Alison Bechdel Loves Harriet The Spy; Random House Will Try to Tackle TV

Today in books and publishing: The Writer goes on hiatus; watching the Cloud Atlas trailer; say hello to Random House Television; Alison Bechdel chats with NYT. 

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Today in books and publishing: The Writer goes on hiatus; watching the Cloud Atlas trailer; say hello to Random House Television; Alison Bechdel chats with NYT. 

Random House aims at the small screen. Swept along in this grand migration from pages to screens, Random House has launched a television effort. Random House Television will be a collaborative effort between FremantleMedia and Random House, both owned by media conglomerate Bertelsmann. The new company plans to use Random House’s editorial and publishing teams to obtain performance rights and develop content for network, cable, and premium television. They'll also summon Random House authors to write original television scripts. [Variety]

Alison Bechdel, Harriet the Spy superfan. Graphic novelist Alison Bechdel—whose new memoir Are You My Mother? hit shelves earlier this year—talks with The New York Times about her reading life. She's currently engrossed in Jeanette Winterson's Why Be Happy When You Could Be Normal?, another memoir from a lesbian writer who butted heads with her mother. Bechdel also reveals that Harriet the Spy made her want to become a writer, she didn't care for The Marriage Plot, and she sometimes daydreams about Jane Austen: "I used to have an elaborate fantasy about getting to be Jane Austen’s tour guide to the modern world. But then I started thinking it through too realistically, and imagined her having a psychotic break, and the whole thing lost its hold on me." [The New York Times]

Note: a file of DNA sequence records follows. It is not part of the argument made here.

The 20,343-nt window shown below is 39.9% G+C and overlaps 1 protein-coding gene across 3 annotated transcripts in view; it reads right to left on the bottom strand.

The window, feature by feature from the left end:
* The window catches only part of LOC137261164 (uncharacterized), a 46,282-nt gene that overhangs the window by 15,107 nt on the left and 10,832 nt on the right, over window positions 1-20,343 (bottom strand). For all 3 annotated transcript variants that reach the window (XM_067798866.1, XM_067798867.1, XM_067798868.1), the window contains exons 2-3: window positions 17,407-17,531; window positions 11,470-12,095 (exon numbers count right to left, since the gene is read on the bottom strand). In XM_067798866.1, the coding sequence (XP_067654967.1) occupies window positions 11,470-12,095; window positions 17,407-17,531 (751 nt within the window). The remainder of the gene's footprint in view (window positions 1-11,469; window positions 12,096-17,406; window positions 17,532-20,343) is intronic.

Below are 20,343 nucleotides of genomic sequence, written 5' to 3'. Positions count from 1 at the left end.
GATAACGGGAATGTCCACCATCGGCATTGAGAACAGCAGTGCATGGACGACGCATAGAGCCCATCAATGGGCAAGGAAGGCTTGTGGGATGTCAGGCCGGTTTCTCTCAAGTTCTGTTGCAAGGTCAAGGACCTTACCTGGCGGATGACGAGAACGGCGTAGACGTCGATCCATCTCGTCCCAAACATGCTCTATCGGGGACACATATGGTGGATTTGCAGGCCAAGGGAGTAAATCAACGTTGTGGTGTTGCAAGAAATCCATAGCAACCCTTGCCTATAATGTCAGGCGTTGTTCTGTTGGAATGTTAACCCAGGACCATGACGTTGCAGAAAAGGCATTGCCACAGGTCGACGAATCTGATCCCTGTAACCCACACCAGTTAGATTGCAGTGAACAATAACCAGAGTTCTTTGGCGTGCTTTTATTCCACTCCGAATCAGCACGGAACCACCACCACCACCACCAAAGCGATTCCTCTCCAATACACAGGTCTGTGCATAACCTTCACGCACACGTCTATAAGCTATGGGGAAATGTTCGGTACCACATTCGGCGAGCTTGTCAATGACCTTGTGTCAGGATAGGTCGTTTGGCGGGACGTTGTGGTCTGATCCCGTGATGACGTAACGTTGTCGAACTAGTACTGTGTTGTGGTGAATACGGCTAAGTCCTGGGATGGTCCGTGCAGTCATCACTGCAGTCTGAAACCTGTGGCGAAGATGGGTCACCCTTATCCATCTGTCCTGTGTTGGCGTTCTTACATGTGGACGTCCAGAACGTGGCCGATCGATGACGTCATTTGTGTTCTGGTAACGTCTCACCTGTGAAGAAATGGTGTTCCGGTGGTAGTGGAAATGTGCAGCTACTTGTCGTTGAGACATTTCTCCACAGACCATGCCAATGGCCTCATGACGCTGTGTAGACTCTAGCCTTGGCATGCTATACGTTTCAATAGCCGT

Cloud Atlas, starring Tom Hanks. "Each of the narratives is set in a different time and place, each is written in a different prose style, each is broken off mid-action and brought to conclusion in the second half of the book." That's Publishers Weekly explaining the narrative structure of David Mitchell's sprawling postmodern novel Cloud Atlas. That doesn't exactly sound like the best source material for a box office smash. Calling it the "weirdest trailer of the year," our own Richard Lawson writes, "presents a curious and curiously stirring muddle; it's a little off-putting, and yet also an urgent enticement to see the film and piece it all together." Here we are, eight years after the book's publication, watching a trailer for a Cloud Atlas film starring Tom Hanks and directed by Tom Tykwer and the Wachowskis. [The Atlantic Wire]

The Writer goes on hiatus. The Writer magazine has been guiding working writers through the craft for 125 years now. But writers better start looking elsewhere for tips about the trade, because the magazine will go on hiatus starting in October. In an email to Writer contributors, editor Jeff Reich writes, "Kalmbach Publishing Co., which owns The Writer, is currently looking for a buyer for the magazine, and our hope is that The Writer will re-emerge under the careful stewardship of a new owner." Boston Globe reporters William H. Hills and Robert Luce founded the magazine in 1887 as "a monthly magazine to interest and help all literary workers." [Galley Cat]

Guarding "the oldest, most complete, most accurate text of the Hebrew Bible." [The New York Times Magazine]

The little free library trend hits Pittsburgh. [Pittsburgh Post-Gazette]

Cloud Atlas isn't the only book-to-film adaptation on our radar. [Christian Science Monitor]

Ursula K. Le Guin: "Science fiction is not about the impossible, the nonexistent—that’s fantasy." [Wired]

This article is from the archive of our partner The Wire.